Jon: Actually you know yeah, I’m a big believer in self talk and being positive with yourself and it sounds funny but I used this a lot in gymnastics, and in gymnastics you fail a lot. You fall, you miss and it takes a lot to be perfect and you want to be perfect. Well 99% of the time you’re not going to be perfect until you’ve got the skills to be perfect at one thing and when you fail it’s important to follow that failure up with – it’s like a mental process – “it’s not like me,” and when you ran and you do something good you say, “that’s like me, it’s like to to do that correctly,” and every time you do something to make it a habit, follow it up with positive self-talk it’s a good thing, and when you do something wrong, follow it up with “it’s not like me” you shrug it off and move onto the next thing equally as important, so I actually think that’s a lot to do with motivation too. Staying motivated and staying positive and self-talk, talking yourself up, telling yourself you can do it when you don’t want to, it all helps and that’s a little trigger when getting ready for the gym the night before. That’s important; I do the same thing for work, because I’m up at 4.15am every day. I get all my clothes ready for work, I set the coffee pot so I have – my first cup of coffee it’s like as soon as I wake up. I can’t wait for it, it smells good and it gets me out of bed and seriously when I’ve got a coffee and I’m drinking it at 4.15am…but I think that staying positive keeps you motivated. Having friends that are encouraging and positive with you are also important. Pick your friends wisely, you know, pick friends that are going to help you, encourage you and motivate you and make you better as a human being, not ones that guide you down, because your friends they get inside your head too you know, if you’re on a downer all day, you’re going to be getting downer, and you’re not going to do anything. Then you start to believe you can’t do anything as against being around people who are winning and doing well. They’re successful and doing well, but just people that are lovely and passionate about what they do whether it’s…well it doesn’t matter. I think picking good friends, staying positive and being the best friend you can to yourself is like, it’s hard enough man. Life is tough enough to get through to put a smile on your face without being around negative people and talking yourself down. So being around good people that are happy and able to be happy, put a smile back on their faces and tell you “good job. Hey it’s great to see you” and smile at you are all very important. Then you gotta do the same thing to yourself.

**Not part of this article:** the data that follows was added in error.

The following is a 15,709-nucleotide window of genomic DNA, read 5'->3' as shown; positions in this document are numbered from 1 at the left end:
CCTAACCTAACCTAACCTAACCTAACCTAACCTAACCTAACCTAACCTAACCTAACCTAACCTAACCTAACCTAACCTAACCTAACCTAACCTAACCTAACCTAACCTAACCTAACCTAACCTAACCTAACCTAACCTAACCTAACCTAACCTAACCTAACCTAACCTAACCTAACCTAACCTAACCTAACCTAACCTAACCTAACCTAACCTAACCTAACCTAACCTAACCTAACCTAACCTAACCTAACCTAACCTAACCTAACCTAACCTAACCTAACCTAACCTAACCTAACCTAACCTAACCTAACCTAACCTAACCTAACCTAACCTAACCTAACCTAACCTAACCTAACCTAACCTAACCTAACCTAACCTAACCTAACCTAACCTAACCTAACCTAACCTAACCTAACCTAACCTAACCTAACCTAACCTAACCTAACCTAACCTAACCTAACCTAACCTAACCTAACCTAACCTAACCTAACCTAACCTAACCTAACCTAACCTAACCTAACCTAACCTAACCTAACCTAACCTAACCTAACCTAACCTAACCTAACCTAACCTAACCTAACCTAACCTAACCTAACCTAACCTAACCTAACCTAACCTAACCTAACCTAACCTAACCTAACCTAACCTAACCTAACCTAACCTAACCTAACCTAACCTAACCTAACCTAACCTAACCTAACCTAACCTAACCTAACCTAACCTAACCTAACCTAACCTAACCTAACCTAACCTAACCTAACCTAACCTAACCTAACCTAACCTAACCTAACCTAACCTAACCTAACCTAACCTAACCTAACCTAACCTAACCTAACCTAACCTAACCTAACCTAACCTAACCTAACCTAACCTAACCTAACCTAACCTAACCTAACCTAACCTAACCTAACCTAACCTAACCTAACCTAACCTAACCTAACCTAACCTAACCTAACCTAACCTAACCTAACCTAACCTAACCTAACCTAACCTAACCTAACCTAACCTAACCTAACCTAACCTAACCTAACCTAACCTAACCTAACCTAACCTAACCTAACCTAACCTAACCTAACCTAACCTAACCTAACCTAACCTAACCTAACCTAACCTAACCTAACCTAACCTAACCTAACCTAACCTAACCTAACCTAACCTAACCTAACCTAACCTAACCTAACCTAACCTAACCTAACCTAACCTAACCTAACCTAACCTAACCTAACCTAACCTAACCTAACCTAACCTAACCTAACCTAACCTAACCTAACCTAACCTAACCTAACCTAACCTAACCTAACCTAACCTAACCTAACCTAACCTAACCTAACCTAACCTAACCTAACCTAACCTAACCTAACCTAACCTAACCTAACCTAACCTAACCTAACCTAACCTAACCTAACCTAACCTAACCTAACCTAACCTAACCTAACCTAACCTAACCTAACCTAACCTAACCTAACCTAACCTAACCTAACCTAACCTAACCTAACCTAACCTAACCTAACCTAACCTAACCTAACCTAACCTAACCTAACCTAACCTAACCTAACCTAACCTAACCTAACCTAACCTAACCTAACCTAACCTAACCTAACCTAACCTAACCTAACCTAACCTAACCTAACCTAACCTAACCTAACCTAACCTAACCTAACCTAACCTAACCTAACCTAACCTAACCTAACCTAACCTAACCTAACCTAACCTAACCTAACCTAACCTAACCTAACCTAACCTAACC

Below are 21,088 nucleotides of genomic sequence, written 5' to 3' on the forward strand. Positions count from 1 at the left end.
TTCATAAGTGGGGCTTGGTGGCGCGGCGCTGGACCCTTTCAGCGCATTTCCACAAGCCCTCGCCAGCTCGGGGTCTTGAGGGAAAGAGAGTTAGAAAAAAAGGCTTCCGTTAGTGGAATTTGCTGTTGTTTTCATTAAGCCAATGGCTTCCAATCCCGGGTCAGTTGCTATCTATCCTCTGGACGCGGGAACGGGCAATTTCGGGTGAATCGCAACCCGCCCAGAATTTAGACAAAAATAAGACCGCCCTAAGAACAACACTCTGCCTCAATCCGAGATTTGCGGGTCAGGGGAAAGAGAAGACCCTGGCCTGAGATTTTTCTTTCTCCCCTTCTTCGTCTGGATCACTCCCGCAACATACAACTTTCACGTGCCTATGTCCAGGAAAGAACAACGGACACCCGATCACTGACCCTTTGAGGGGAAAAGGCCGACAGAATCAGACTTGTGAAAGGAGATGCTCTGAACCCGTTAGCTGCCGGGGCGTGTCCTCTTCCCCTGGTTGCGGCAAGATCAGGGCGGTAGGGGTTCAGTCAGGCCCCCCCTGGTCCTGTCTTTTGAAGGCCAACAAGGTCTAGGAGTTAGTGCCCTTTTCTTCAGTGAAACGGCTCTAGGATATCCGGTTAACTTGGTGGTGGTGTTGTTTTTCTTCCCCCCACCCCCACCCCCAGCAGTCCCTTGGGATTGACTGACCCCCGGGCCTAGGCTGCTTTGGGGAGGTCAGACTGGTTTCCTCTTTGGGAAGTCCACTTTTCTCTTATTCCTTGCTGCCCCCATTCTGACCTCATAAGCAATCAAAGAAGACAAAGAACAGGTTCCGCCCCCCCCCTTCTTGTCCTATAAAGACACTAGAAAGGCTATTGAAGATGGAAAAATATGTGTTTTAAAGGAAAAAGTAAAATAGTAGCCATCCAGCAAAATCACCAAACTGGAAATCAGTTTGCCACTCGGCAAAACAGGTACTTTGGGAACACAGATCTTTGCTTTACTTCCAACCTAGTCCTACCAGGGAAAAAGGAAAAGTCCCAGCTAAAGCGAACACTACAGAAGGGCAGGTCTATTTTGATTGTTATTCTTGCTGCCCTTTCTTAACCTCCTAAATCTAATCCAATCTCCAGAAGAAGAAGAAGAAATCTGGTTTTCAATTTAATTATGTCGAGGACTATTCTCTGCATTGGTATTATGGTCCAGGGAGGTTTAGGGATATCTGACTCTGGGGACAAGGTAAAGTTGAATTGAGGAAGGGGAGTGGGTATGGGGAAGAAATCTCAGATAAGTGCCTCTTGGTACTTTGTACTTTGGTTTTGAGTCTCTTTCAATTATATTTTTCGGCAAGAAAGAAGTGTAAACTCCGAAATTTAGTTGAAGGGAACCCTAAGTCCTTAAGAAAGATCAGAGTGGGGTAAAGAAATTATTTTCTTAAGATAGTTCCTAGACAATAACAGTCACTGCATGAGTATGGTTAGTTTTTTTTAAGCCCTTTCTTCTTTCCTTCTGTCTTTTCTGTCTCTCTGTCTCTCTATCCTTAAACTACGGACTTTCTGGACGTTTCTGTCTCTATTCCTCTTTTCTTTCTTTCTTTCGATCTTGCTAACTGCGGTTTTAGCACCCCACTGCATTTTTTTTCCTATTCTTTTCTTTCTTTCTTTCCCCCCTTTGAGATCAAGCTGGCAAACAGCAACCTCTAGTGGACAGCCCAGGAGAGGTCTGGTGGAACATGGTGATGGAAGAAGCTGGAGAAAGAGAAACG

Spencer: OK. So Jon, where can people find out more about you?
Jon: YouTube.com/fitness training by Jon is my fitness channel and I’m posting a new video every Monday and right now I’m doing a body weight training series that’ll go on for a few more weeks, that how you can work out basically using your body weight as resistance, whether it’s at the park or home. That’s a series of, I think, nine videos on doing that. That’s what I’m currently working on, but I’ll be doing more stuff on nutrition. Some stuff on local industry trends at trade shows. I’ve got some stuff going on there. I go to different trade shows and profile different strategy for working out at home or the gym, so I got some stuff on there. Some challenges on there from the shows. Also my website is fitnessontherun.com or fitnesstrainingbyjon.com. They go to the same spot and they can all find me there. Facebook.com/fitnessontherun and Twitter.com/fitnessontherun as well.
Spencer: OK, so if you guys are listening and you’re looking for a starting point, Jon’s YouTube channel is probably a great spot. Just mention the body weight training series he’s doing right now, so that’s awesome.
Jon: Thank you Spencer for having me and yeah, love your site. Doing awesome. Keep it up.
Spencer: Thank you. All right. Take care brother.
Jon: And you too, thank you.